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For a full publication list of Dr Clive McKimmie see google scholar or pubmed

VHIT publications

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Mosquito  saliva enhances virus infection through sialokinin-dependent vascular


June 2022


Proceedings of the National Academy of Sciences of the United States of America

Daniella A. Lefteri, Steven R. Bryden, Marieke Pingen, Sandra Terry, Ailish McCafferty, Emily F. Beswick, Georgi Georgiev, Marleen Van der Laan, Valeria Mastrullo, Paola Campagnolo, Robert M. Waterhouse, Margus Varjak, Andres Merits, Rennos Fragkoudis, Stephen Griffin, Kave Shams, Emilie Pondeville, Clive S. McKimmie

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January 22, 2020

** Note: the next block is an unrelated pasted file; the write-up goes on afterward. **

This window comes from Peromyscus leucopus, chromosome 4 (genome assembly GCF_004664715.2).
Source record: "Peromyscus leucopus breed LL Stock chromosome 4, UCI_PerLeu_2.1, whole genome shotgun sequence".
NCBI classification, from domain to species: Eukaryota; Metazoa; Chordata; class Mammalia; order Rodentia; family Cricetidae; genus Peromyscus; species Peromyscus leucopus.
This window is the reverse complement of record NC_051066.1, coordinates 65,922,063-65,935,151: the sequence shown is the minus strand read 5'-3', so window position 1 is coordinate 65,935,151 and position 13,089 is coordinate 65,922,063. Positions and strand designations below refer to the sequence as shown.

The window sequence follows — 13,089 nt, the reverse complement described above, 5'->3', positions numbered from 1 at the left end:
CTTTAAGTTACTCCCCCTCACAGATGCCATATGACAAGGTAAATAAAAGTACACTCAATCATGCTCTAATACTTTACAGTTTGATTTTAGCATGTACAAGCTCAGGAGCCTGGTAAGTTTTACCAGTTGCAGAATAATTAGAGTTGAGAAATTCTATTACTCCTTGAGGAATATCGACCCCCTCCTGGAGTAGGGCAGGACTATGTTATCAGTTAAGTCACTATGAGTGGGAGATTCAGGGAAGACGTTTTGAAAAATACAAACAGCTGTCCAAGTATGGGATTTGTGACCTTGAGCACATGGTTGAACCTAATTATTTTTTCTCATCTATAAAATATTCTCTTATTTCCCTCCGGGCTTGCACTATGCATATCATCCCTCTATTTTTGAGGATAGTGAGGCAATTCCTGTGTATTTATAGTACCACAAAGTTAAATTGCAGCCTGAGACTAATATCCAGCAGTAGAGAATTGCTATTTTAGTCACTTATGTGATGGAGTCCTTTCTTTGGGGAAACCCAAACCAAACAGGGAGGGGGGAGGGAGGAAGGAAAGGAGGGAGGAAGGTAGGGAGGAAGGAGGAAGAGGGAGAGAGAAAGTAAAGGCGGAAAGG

Science Translational Medicine (2020)


Steven R Bryden,  Marieke Pingen,  Daniella A Lefteri, Janne Miltenburg, Leen Delang, Sofie Jacobs, Rana Abdelnabi, Johan Neyts, Emilie Pondeville, Jack Major, Marietta Muller, Henna Khalid, Andrew Tuplin, Margus Varjak, Andres Merits, Julia Edgar, Gerard J Graham, Kave Shams and Clive S McKimmie.

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Mosquito Biting Modulates Skin Response to Virus Infection

May 07, 2017

Marieke Pingen*, Michael A. Schmid*, Eva Harris, and Clive S. McKimmie (*contributed equally)

Trends in Parasitology

Mosquitoes do not just passively transfer virus from one individual to another, but host responses to mosquito-derived factors impact infection and disease, aiding replication and dissemination within the host. In this review we discuss the latest research about this fascinating interplay between mosquito, virus, and the mammalian host.